SOMEBODY ELSE'S MAMA by David Haynes

SOMEBODY ELSE'S MAMA

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KIRKUS REVIEW

 A marvelously affective, warm, and searching second novel from Haynes, author of the delightful coming-of-age story Right By My Side (1993). Haynes sounds home truths in his story of a middle-aged African-American couple's gutsy, if all-thumbs, attempt to stabilize in the choppy seas of married love and parenting, rocked by the recurring wash of guilt and baffled anger at their parents, alive and dead. Al and Paula Johnson live with their 11-year-old twin sons in River Ridge, Missouri, a small, inconspicuously declining, almost all-black town. Al (not one to analyze his motives) is now running for mayor, a position once held by his late father, a cold and ungiving man. Like Al, Paula was raised in comfortable circumstances by an undemonstrative parent: her widowed mother, Helen, a ``lady,'' who had insisted on the best schools, the right clubs. Paula still feels guilty that she didn't visit Helen when she was dying of cancer. Entering the Johnsons' lives is Paul's mother, fierce, insulting, impossible Miss Kezee, brought back from risky solitude in St. Paul by Paula, who has a strange compulsion to be responsible for ``somebody else's Mama.'' Miss Kezee's scary, semicomical furies and flights--she's determined to return to St. Paul--drive Paula to desperation and thoughts of nursing homes, but she eventually finds herself listening and caring. Miss Kezee, regaining health and sense, talks about her mama's life of backbreaking labor; about Helen, a strong woman she liked; about her men, one loathed, one loved. Meanwhile, Al and Paula spar, wanting one another but muddled, torn between their parents' lives and their parents' dreams. Interior monologues alternate with dialogue that sings off the page in this engrossing, endearing reach to the front line of middle age--where ``soon there'll be no one left to tell us it'll be O.K.''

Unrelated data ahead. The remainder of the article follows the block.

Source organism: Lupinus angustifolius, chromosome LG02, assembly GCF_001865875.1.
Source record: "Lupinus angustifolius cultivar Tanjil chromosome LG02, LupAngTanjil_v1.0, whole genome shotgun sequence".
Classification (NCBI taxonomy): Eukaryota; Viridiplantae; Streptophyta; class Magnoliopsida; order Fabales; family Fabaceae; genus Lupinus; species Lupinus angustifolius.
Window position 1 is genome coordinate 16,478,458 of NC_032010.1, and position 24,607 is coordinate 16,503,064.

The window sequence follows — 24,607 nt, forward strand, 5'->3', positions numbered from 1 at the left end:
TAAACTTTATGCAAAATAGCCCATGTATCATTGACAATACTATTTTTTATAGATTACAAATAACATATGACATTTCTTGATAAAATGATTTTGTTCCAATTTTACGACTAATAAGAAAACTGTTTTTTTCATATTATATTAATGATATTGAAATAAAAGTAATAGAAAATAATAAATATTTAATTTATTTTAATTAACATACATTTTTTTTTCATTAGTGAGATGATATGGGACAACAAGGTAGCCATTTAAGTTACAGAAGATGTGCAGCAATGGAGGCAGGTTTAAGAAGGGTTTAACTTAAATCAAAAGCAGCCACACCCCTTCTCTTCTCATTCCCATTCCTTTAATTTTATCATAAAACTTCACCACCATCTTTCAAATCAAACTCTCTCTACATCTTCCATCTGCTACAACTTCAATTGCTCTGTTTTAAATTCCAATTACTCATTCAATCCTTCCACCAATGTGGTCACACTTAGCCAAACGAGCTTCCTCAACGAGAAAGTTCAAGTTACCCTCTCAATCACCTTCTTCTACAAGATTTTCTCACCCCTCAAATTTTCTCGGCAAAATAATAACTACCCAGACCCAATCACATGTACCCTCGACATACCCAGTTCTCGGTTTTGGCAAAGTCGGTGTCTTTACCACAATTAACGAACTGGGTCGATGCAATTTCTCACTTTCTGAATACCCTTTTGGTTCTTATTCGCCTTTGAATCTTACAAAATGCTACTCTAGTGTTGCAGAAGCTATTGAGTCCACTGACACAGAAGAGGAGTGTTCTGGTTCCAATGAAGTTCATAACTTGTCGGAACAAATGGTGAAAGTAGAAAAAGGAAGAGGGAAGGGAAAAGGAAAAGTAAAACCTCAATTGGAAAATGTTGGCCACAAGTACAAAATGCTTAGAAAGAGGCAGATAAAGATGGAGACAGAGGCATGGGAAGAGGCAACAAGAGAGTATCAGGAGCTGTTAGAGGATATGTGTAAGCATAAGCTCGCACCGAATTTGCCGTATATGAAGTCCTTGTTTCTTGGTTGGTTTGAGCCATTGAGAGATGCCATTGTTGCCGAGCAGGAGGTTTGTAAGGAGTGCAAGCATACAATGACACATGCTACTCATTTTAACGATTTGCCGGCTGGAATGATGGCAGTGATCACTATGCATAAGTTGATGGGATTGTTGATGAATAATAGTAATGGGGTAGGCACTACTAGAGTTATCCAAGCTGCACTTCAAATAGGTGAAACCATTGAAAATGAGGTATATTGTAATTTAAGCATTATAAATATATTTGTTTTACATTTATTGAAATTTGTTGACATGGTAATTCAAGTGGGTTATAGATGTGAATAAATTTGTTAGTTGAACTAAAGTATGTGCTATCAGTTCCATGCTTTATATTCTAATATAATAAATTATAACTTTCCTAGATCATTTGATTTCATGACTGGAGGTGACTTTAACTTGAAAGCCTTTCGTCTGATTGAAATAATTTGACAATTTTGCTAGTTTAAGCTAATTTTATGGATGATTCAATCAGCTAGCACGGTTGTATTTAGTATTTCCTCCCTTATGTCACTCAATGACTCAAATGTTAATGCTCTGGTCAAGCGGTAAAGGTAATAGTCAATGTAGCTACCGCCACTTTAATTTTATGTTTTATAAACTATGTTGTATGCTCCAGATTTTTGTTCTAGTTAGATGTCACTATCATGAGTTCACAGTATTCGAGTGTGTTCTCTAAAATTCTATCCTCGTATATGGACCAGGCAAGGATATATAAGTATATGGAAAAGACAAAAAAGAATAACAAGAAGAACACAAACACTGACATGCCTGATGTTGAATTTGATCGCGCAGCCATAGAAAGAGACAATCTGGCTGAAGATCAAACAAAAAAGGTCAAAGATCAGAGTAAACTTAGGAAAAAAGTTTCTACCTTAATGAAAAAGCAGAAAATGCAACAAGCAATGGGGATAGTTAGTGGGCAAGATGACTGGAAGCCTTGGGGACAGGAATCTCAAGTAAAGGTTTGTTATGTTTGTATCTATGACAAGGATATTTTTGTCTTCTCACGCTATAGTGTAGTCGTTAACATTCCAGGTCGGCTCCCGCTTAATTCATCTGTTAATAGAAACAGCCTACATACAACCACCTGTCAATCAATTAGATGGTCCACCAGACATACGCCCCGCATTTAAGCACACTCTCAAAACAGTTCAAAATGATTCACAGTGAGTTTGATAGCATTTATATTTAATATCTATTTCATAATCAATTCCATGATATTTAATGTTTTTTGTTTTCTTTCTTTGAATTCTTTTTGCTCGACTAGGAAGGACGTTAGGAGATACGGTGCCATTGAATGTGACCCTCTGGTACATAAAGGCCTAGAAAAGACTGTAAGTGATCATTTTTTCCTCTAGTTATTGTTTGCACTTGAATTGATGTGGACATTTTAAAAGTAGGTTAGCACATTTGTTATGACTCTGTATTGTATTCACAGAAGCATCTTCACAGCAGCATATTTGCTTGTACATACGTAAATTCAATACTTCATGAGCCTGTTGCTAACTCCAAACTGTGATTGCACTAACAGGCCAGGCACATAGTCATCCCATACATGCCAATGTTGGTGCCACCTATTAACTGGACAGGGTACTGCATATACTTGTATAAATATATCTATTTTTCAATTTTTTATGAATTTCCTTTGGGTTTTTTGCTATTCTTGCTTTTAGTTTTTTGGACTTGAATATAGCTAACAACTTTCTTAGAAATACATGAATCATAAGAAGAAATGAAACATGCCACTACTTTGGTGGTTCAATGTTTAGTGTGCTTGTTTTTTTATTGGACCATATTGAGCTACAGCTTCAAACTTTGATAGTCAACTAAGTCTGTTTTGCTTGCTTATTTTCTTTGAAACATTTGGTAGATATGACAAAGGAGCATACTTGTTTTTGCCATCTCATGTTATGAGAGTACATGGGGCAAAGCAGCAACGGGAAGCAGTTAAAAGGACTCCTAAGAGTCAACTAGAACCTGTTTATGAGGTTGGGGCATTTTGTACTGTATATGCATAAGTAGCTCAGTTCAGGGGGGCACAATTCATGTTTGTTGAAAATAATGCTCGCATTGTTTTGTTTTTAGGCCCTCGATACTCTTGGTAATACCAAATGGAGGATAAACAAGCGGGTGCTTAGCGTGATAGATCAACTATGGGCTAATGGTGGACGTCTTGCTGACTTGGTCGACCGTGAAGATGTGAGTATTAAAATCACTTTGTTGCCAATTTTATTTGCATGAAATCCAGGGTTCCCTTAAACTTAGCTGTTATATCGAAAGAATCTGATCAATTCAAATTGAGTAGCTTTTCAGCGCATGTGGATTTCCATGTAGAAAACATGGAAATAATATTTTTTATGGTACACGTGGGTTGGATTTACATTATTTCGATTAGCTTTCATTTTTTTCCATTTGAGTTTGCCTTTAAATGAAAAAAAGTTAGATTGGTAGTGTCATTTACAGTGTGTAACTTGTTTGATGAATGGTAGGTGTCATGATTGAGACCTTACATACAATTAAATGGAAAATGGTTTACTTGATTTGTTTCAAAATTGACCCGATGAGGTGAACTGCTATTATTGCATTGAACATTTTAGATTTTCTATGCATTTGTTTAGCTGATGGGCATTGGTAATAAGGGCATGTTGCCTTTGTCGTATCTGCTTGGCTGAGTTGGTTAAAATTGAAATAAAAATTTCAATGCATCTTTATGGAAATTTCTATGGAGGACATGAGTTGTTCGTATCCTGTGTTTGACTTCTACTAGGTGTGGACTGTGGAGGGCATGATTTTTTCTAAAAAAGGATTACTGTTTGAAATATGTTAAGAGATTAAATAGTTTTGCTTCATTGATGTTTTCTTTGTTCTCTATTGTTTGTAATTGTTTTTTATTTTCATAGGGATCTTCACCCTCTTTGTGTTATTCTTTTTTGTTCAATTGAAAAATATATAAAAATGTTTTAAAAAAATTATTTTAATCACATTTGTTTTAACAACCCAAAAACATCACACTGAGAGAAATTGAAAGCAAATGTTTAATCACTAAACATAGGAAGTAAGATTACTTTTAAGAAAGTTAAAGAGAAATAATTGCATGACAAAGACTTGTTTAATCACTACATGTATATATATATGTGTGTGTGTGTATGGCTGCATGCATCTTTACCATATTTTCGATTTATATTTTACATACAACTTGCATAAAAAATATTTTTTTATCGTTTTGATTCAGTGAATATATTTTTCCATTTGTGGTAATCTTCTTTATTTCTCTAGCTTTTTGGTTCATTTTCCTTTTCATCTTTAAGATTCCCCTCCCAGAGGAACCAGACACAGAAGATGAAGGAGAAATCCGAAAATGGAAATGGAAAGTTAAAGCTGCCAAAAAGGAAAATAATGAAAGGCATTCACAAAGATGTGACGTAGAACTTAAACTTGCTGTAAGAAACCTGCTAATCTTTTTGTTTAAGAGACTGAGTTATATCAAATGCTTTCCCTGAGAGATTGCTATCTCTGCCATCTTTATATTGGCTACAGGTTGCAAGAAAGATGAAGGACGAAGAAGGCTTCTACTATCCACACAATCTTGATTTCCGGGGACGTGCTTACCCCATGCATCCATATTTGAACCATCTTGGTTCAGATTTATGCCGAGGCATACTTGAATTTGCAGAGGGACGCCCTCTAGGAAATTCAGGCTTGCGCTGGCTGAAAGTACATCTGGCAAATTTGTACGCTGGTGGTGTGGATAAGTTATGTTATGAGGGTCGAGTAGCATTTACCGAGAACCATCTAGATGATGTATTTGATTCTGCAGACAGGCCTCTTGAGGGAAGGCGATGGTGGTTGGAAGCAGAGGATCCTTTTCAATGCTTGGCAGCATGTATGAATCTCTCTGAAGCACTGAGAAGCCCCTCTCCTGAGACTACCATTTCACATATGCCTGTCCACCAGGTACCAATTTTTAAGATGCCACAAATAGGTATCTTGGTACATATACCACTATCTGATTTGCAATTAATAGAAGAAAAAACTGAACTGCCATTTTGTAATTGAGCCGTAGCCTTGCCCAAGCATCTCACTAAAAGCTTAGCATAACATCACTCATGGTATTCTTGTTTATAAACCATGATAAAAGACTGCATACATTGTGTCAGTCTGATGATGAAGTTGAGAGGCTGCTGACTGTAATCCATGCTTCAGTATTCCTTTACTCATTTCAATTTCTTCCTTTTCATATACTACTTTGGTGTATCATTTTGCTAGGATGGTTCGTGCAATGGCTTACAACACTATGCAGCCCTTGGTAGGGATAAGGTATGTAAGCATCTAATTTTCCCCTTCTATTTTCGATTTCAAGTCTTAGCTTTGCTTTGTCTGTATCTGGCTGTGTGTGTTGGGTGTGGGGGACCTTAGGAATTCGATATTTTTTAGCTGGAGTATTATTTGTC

Pub Date: April 1st, 1995
ISBN: 1-57131-003-7
Page count: 344pp
Publisher: Milkweed
Review Posted Online:
Kirkus Reviews Issue: March 1st, 1995




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